Best practices: what kind of tests should I write?
Policy tests, unit tests, and integration tests are all useful.
Policy tests help ensure that your policy behaves correctly for a set of inputs. Spend most of your testing effort here, dipping in to unit tests as needed.
- Test each
allowrule you write. Test as many combinations of
resourceas you need to cover your policy’s logic.
Unit tests allow you to use Test-Driven Development (TDD) to write your policy and to isolate particularly tricky logic for testing. These should work alongside your policy tests to test your policy’s correctness.
- TDD is a great way to write a policy—as you add rules, test them with
- In a policy with roles, test your
has_rolerules' integration with your app to make sure they find the correct roles for all resources.
- Test that your
has_relation(subject, relname, object)rules find the
subjectof each relation properly. You can do that by adding an Oso
query_rulewill return all possible values for that variable. For instance, if you’re testing a “parent” relation, make sure that
oso.query_rule('has_relation', (Variable('subject'), "parent", object))returns the correct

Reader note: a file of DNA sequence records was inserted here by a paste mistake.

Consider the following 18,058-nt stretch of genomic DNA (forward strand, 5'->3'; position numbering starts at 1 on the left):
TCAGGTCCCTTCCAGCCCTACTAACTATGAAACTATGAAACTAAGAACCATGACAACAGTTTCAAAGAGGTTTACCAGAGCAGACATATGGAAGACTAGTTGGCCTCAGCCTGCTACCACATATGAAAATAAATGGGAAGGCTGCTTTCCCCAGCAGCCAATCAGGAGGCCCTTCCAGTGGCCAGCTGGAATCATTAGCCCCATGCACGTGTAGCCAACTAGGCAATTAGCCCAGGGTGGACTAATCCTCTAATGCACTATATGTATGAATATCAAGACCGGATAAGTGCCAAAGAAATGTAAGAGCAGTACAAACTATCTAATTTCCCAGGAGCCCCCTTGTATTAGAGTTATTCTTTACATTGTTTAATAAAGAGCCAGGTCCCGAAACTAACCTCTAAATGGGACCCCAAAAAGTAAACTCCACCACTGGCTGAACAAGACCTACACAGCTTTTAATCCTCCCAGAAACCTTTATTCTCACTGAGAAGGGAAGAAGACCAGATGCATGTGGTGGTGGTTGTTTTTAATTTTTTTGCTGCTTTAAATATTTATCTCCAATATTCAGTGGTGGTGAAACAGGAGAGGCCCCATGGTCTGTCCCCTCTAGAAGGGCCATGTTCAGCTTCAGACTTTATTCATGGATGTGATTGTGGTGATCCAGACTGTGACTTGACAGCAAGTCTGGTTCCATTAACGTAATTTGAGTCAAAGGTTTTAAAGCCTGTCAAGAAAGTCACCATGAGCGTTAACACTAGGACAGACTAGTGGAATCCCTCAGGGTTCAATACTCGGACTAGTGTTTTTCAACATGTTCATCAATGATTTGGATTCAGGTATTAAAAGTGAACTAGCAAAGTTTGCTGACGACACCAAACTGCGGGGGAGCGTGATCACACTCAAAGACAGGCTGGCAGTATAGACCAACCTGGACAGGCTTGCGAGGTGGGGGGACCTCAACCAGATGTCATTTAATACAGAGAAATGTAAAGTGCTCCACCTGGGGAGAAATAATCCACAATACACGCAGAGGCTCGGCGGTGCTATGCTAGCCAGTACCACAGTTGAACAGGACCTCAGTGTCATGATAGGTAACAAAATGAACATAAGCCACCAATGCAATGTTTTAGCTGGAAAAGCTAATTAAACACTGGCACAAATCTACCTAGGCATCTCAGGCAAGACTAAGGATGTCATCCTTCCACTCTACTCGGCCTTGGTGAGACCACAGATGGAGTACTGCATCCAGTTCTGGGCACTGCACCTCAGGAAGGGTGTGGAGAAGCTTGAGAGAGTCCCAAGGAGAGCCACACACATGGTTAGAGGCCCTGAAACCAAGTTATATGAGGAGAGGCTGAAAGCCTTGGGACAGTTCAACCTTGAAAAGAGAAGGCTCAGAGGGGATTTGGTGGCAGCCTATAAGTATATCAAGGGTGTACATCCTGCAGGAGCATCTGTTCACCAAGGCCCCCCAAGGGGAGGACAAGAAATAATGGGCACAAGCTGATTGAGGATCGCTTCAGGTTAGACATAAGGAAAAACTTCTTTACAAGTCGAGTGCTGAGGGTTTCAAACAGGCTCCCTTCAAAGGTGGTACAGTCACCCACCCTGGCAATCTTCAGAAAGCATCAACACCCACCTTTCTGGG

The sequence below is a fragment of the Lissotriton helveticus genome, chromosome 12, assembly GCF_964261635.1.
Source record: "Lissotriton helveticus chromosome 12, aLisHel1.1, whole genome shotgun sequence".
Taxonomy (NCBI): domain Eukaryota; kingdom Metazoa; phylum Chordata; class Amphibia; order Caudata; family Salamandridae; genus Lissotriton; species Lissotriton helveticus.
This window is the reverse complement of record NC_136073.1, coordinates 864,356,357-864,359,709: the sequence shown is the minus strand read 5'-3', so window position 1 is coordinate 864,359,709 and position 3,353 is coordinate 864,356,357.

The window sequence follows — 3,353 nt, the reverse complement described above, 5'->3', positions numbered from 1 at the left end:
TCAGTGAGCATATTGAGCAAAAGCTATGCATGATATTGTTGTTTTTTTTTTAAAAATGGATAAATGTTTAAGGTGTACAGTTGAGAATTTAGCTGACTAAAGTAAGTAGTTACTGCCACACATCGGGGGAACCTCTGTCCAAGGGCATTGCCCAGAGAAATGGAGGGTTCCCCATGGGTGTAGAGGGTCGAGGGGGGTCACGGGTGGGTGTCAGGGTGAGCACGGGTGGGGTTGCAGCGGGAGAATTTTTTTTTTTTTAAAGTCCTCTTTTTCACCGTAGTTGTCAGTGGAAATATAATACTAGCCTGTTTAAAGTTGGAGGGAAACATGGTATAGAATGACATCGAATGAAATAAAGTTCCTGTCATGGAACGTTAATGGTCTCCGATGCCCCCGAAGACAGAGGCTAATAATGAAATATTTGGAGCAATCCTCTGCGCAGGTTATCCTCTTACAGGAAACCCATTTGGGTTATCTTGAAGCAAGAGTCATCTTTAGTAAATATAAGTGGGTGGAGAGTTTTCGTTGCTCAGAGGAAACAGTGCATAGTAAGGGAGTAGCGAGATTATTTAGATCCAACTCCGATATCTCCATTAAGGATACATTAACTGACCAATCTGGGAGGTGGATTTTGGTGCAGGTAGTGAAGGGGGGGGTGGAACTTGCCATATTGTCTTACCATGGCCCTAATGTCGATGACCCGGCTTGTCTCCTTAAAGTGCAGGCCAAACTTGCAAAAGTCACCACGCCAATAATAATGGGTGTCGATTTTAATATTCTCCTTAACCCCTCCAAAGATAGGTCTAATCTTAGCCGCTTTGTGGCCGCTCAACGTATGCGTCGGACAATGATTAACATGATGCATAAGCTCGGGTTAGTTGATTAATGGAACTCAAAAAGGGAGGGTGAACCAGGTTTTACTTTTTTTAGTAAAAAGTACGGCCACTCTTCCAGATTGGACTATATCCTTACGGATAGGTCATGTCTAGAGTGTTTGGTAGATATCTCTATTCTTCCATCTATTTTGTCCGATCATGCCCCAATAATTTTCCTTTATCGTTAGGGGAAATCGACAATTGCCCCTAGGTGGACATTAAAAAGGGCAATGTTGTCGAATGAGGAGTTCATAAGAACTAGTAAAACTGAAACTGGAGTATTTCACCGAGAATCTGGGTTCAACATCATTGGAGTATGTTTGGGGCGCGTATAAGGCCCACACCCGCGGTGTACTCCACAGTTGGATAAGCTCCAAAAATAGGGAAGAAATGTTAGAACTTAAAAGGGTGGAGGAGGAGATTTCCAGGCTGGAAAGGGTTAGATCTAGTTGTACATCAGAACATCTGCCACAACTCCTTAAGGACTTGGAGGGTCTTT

Integration testing confirms that policy enforcement is correct in your application. Because integration tests exercise parts of your app that aren’t Oso, try to minimize the amount of integration tests you write.
- If you’re calling
authorizein each route handler, you should have one authorization test for every route.
- If you’re able to call
authorizein your middleware, it may only be necessary to test a few routes to confirm that your middleware is correctly covering your endpoints.
For extra coverage, use decision tables to test combinations of inputs
You’ll often want to test every combination of a set of properties, like every combination of role and permission. For that case, we recommend writing and testing a decision table of allowed actions.
def test_combinations_of_role_and_action(oso): repository = Repository("oso") combinations = [ ("contributor", "read", repository, True ), ("contributor", "push", repository, False), ("contributor", "delete", repository, False), ("maintainer", "read", repository, True ), ("maintainer", "push", repository, True ), ("maintainer", "delete", repository, False), ("admin", "read", repository, True ), ("admin", "push", repository, True ), ("admin", "delete", repository, True ), ] errors =  for role, action, repo, expected in combinations: user = User([Role(name=role, repository=repo)]) try: oso.authorize(user, action, repo) actual = True except AuthorizationError: actual = False if actual != expected: errors.append(role + ":" + action) assert errors == 
- Check out our How-To Guides for more on using Polar policies for authorization.
- Check out the Polar reference for more on the Polar language and syntax.
Connect with us on Slack
If you have any questions, or just want to talk something through, jump into Slack. An Oso engineer or one of the thousands of developers in the growing community will be happy to help.